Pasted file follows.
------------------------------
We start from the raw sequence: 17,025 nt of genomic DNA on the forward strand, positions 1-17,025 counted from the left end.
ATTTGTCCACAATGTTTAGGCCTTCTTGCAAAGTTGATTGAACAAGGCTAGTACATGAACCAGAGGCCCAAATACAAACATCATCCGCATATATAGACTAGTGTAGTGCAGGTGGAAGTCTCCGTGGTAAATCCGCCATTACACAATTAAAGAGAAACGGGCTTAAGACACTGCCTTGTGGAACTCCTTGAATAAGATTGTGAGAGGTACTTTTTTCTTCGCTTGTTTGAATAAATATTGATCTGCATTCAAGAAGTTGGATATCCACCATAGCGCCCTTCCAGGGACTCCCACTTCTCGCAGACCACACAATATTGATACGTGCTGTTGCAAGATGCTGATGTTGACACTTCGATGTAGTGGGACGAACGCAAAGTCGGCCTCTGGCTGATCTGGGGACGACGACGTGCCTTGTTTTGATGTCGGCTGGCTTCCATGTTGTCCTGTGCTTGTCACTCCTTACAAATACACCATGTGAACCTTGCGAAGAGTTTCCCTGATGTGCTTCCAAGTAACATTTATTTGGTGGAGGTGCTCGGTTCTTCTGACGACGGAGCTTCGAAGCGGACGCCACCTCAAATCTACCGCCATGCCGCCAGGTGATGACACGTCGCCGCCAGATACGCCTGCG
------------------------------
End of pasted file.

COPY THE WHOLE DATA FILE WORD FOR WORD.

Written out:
We start from the raw sequence: 17,025 nt of genomic DNA on the forward strand, positions 1-17,025 counted from the left end.
ATTTGTCCACAATGTTTAGGCCTTCTTGCAAAGTTGATTGAACAAGGCTAGTACATGAACCAGAGGCCCAAATACAAACATCATCCGCATATATAGACTAGTGTAGTGCAGGTGGAAGTCTCCGTGGTAAATCCGCCATTACACAATTAAAGAGAAACGGGCTTAAGACACTGCCTTGTGGAACTCCTTGAATAAGATTGTGAGAGGTACTTTTTTCTTCGCTTGTTTGAATAAATATTGATCTGCATTCAAGAAGTTGGATATCCACCATAGCGCCCTTCCAGGGACTCCCACTTCTCGCAGACCACACAATATTGATACGTGCTGTTGCAAGATGCTGATGTTGACACTTCGATGTAGTGGGACGAACGCAAAGTCGGCCTCTGGCTGATCTGGGGACGACGACGTGCCTTGTTTTGATGTCGGCTGGCTTCCATGTTGTCCTGTGCTTGTCACTCCTTACAAATACACCATGTGAACCTTGCGAAGAGTTTCCCTGATGTGCTTCCAAGTAACATTTATTTGGTGGAGGTGCTCGGTTCTTCTGACGACGGAGCTTCGAAGCGGACGCCACCTCAAATCTACCGCCATGCCGCCAGGTGATGACACGTCGCCGCCAGATACGCCTGCG